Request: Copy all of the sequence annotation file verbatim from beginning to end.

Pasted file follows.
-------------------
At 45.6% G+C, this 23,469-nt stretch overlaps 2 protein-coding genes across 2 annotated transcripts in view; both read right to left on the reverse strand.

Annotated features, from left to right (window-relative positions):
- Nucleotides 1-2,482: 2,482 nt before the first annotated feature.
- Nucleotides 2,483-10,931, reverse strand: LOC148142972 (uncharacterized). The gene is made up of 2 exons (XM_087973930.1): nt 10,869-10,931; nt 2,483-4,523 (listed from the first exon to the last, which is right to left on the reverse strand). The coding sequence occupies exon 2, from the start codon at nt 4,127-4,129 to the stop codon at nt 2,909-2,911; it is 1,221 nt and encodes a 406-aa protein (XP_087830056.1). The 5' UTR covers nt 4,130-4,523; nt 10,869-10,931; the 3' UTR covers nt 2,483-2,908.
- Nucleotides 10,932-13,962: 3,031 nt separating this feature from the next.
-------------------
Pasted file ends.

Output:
At 45.6% G+C, this 23,469-nt stretch overlaps 2 protein-coding genes across 2 annotated transcripts in view; both read right to left on the reverse strand.

Annotated features, from left to right (window-relative positions):
- Nucleotides 1-2,482: 2,482 nt before the first annotated feature.
- Nucleotides 2,483-10,931, reverse strand: LOC148142972 (uncharacterized). The gene is made up of 2 exons (XM_087973930.1): nt 10,869-10,931; nt 2,483-4,523 (listed from the first exon to the last, which is right to left on the reverse strand). The coding sequence occupies exon 2, from the start codon at nt 4,127-4,129 to the stop codon at nt 2,909-2,911; it is 1,221 nt and encodes a 406-aa protein (XP_087830056.1). The 5' UTR covers nt 4,130-4,523; nt 10,869-10,931; the 3' UTR covers nt 2,483-2,908.
- Nucleotides 10,932-13,962: 3,031 nt separating this feature from the next.